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Clarence Valley’s mayor, Jim Simmons (centre), worked in the sugar industry from July 1975 to 1988. He was general secretary of the Clarence and NSW canegrowers associations. He would attend the board meetings of the 16 co-operatives in the Northern Rivers each month. (l-r) Clarence Valley Council’s general manager, Ashley Lindsay, Maclean Chamber of Commerce president Peter Gordon, Jim Simmons, Clarence Canegrowers Association president Ross Farlow and the association’s general manager, Brendan Reeves. Image: Geoff Helisma

New office, new low GI future for canegrowers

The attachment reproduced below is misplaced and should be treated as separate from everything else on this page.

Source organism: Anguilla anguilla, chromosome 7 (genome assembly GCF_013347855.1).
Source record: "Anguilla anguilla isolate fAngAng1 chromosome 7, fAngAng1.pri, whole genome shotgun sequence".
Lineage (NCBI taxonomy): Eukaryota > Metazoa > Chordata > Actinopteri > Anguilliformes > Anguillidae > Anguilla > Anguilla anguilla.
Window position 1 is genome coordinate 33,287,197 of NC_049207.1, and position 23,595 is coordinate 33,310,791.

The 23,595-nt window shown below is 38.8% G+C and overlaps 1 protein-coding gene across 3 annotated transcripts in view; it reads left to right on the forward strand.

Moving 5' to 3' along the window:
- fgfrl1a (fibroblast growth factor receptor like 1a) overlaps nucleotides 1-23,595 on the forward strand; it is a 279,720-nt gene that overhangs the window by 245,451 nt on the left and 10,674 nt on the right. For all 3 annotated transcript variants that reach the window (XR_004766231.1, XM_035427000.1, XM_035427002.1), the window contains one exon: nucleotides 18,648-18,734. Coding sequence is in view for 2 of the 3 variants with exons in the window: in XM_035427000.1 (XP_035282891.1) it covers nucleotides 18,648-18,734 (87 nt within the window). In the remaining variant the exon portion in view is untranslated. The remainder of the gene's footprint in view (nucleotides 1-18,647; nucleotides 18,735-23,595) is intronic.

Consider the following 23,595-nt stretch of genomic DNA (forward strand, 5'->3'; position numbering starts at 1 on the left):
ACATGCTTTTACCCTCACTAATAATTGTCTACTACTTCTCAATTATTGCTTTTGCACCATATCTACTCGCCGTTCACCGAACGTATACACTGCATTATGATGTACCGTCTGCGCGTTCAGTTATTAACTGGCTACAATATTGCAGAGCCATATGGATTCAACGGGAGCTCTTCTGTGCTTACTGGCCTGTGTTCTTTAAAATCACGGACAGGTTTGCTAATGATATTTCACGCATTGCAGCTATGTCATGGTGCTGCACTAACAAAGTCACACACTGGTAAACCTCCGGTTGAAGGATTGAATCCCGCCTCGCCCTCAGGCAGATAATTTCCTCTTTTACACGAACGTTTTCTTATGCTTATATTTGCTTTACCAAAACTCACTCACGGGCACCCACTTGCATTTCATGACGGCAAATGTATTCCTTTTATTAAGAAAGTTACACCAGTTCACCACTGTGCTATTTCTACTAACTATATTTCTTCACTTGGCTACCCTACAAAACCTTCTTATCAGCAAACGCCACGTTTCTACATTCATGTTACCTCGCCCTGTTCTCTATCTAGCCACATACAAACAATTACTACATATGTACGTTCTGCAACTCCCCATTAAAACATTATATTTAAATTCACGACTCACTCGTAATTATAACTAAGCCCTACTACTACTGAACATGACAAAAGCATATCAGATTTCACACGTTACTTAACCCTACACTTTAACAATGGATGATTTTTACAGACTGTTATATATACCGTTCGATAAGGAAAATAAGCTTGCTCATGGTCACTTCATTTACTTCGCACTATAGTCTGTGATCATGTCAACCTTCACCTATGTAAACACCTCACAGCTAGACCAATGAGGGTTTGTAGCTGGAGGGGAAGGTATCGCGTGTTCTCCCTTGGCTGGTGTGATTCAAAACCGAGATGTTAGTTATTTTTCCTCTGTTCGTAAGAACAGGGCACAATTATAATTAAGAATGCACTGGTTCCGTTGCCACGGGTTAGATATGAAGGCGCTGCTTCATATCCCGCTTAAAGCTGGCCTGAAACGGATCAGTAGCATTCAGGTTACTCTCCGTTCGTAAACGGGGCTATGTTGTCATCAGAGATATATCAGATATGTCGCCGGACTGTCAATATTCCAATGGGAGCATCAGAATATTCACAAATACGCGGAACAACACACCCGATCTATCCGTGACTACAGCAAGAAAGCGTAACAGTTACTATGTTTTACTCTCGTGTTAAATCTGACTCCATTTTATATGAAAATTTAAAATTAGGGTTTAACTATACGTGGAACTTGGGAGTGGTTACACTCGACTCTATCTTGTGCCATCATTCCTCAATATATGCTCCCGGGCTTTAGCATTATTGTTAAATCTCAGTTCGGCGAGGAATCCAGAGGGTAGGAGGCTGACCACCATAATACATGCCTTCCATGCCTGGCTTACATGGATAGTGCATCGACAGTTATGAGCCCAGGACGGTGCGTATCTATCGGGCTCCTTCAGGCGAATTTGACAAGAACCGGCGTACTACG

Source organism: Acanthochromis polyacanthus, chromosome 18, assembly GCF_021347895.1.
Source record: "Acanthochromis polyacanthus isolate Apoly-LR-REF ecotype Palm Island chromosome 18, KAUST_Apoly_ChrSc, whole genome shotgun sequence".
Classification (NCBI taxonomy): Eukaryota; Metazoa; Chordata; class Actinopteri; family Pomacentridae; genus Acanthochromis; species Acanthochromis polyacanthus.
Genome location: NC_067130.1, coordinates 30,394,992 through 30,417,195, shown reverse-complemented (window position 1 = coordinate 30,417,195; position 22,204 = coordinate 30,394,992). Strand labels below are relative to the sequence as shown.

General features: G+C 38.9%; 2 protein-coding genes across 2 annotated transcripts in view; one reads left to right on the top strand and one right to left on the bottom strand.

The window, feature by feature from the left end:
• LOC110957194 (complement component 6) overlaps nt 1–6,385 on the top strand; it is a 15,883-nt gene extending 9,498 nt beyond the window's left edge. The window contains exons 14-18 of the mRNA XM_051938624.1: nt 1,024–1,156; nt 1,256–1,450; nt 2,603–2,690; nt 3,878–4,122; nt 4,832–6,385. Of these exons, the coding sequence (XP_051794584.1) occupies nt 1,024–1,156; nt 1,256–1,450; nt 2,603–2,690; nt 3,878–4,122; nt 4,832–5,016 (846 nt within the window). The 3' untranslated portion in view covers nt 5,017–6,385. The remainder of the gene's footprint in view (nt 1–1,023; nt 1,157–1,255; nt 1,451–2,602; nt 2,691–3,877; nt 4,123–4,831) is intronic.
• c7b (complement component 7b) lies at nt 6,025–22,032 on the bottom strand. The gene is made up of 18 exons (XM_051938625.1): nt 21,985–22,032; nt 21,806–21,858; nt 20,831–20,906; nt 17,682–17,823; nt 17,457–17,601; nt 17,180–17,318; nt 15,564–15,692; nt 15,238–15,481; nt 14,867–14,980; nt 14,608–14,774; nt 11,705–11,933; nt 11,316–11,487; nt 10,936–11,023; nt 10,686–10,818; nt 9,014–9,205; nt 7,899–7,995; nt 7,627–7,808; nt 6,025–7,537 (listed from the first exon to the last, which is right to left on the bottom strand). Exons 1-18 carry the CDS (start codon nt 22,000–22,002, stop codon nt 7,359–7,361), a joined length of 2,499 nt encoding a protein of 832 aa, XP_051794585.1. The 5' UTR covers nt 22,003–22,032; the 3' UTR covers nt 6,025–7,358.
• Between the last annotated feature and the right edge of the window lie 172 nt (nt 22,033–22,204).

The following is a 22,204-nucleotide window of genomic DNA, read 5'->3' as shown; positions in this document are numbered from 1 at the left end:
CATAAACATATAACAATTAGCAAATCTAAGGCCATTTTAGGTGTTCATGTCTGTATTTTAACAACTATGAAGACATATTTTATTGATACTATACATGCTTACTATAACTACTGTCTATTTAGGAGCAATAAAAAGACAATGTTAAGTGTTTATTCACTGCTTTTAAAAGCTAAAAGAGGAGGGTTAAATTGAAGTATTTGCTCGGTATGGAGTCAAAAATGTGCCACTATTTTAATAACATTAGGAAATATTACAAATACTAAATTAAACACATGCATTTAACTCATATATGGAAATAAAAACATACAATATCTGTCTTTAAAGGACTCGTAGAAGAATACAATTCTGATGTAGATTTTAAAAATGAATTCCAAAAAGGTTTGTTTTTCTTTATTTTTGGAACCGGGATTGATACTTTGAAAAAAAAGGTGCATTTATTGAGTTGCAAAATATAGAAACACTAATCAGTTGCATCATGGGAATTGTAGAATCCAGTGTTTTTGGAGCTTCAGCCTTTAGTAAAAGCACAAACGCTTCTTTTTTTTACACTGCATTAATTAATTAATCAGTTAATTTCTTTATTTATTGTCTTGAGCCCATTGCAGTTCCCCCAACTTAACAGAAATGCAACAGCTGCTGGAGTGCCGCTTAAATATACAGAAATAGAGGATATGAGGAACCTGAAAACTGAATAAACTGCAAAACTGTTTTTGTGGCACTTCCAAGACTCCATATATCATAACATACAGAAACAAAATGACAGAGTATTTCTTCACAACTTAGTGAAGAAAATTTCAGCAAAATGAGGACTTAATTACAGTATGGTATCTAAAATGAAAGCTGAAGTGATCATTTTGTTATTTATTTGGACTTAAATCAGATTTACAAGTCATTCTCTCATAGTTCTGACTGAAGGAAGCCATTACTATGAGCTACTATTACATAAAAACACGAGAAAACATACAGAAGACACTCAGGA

Geoff Helisma | The refurbishment of the Clarence Canegrowers Association’s office in River Street, Maclean, flags a new era for the local sugar industry – along with the new colour scheme, comes an attitude attuned to what lies ahead. “We have a big presence in the Clarence Valley and certainly in the Northern Rivers,” says Ross Farlow, chair of the Clarence Canegrowers Association and president of the NSW Canegrowers Council. “We needed to do some internal renovations to the building, to go forward with professional, modern technology and thinking. “This office refurbishment – we are very proud of it – will see us through for the next 30 or 40 years.” The association has a new manager, too, Brendan Reeves, who has been at the helm for the past seven months. Previously, Mr Reeves worked in agribusiness banking for 30 years; he is also manager of the executive office of the NSW Canegrowers Council. “I grew up in regional Queensland mostly,” he said. “I bring a different perspective, to help [make] progress in terms of modernising the industry and updating processes.” In light of rising evidence that sugar is exacerbating obesity and various calls to implement a sugar tax, the NSW sugar industry has developed low GI (glycaemic index) sugar, or ‘Nucane™’. “Both sides of politics have been on the Clarence – we’ve sat in a room with them – and none of those politicians have an appetite for a sugar tax,” Mr Farlow said. “That’s interesting, but truthful.” Sunshine Sugar, which is a partnership between the grower-owned NSW Sugar Milling Co-operative and the Australian-owned Manildra Group, developed the Nucane process. The brainchild of Dr David Kannar of the Nutrition Innovation Group, the technology, which is used at the sugar milling stage, “produces a sugar that retains naturally occurring and beneficial antioxidants”, the Sunshine Sugar website states. “… [It] is more slowly digested, absorbed and metabolised – resulting in a lower and slower rise in blood glucose.” “What the team here have invented is a potential game changer for world health,” Nutrition Innovation’s CEO, Matthew Godfrey, said. “Nucane is aimed at helping to combat the global obesity and diabetes epidemic, via partnerships between sugar mills and brands, to increase healthier options for consumers worldwide. “It can be used in all forms of food and beverages.” Mr Farlow said his organisation is “very proud” of the new product. “It’s a healthier kind of sugar that we are going to promote,” he said, “and that’s the way our business will head in the future.” Mr Farlow thanked builder Tony McFarlane for coordinating the renovation. “He sourced all local contractors,” Mr Farlow said. “We’re a local business using local suppliers and tradespeople.”